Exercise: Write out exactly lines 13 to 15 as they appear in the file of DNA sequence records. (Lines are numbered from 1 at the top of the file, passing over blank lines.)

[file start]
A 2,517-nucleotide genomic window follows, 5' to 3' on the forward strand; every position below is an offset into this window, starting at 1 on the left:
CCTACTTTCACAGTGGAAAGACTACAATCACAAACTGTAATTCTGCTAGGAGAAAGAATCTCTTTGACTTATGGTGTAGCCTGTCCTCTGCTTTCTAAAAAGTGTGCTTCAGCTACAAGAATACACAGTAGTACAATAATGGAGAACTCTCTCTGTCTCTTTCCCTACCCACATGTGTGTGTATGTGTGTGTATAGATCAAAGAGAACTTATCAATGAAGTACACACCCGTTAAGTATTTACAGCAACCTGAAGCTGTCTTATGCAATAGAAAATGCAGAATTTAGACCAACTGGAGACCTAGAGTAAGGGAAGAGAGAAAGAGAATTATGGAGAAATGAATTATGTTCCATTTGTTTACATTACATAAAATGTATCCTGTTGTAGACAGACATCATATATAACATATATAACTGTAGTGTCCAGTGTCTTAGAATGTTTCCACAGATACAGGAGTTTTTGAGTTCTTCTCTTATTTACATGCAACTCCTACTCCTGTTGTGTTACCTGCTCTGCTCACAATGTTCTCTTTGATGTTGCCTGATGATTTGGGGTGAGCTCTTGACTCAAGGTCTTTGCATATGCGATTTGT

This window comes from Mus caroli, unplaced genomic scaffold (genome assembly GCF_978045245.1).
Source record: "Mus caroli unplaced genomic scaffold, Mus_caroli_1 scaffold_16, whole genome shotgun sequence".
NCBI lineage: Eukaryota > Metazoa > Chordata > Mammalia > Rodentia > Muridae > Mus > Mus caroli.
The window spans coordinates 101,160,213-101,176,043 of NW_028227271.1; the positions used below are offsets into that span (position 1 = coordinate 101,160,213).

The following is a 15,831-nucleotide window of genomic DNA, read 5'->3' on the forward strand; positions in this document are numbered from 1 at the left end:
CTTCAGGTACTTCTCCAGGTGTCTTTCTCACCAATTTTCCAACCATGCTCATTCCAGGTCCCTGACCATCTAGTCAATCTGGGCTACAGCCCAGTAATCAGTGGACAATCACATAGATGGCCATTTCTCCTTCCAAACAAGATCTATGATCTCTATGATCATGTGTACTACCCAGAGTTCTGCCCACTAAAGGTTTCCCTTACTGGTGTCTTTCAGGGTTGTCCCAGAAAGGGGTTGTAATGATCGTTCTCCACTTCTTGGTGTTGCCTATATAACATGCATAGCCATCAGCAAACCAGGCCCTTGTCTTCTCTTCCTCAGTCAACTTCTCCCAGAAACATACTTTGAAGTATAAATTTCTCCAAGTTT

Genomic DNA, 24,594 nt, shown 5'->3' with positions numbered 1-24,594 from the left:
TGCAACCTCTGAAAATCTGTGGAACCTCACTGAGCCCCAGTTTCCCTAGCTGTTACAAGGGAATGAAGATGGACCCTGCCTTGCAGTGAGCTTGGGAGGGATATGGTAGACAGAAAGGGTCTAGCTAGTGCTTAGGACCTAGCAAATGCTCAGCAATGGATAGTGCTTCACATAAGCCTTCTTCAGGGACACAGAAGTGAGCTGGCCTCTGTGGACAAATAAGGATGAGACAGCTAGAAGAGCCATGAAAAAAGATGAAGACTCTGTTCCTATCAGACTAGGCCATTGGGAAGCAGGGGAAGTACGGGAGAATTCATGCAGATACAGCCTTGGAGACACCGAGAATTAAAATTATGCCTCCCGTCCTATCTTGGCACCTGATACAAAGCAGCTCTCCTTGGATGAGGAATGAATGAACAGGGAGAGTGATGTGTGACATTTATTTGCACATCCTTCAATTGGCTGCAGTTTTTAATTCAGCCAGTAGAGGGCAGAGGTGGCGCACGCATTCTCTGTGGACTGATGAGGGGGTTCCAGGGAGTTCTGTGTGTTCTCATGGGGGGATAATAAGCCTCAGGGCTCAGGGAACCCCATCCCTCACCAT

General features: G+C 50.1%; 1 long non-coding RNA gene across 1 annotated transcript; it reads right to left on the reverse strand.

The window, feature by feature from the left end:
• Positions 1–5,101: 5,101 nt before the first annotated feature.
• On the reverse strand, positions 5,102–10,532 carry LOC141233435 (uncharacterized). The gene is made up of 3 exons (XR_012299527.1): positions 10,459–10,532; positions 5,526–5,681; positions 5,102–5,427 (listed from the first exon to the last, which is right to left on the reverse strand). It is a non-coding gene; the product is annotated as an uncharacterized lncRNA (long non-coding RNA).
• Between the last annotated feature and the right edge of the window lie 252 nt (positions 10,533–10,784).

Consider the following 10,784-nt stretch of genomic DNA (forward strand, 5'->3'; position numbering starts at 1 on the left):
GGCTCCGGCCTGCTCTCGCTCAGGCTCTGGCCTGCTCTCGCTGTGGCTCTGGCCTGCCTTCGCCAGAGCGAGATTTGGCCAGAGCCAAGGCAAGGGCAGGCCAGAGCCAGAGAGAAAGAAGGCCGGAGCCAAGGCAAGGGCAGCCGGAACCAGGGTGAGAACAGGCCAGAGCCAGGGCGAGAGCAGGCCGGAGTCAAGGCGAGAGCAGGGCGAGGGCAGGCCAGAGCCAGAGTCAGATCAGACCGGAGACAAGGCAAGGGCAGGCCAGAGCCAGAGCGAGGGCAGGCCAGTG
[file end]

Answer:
• Positions 1–5,101: 5,101 nt before the first annotated feature.
• On the reverse strand, positions 5,102–10,532 carry LOC141233435 (uncharacterized). The gene is made up of 3 exons (XR_012299527.1): positions 10,459–10,532; positions 5,526–5,681; positions 5,102–5,427 (listed from the first exon to the last, which is right to left on the reverse strand). It is a non-coding gene; the product is annotated as an uncharacterized lncRNA (long non-coding RNA).
• Between the last annotated feature and the right edge of the window lie 252 nt (positions 10,533–10,784).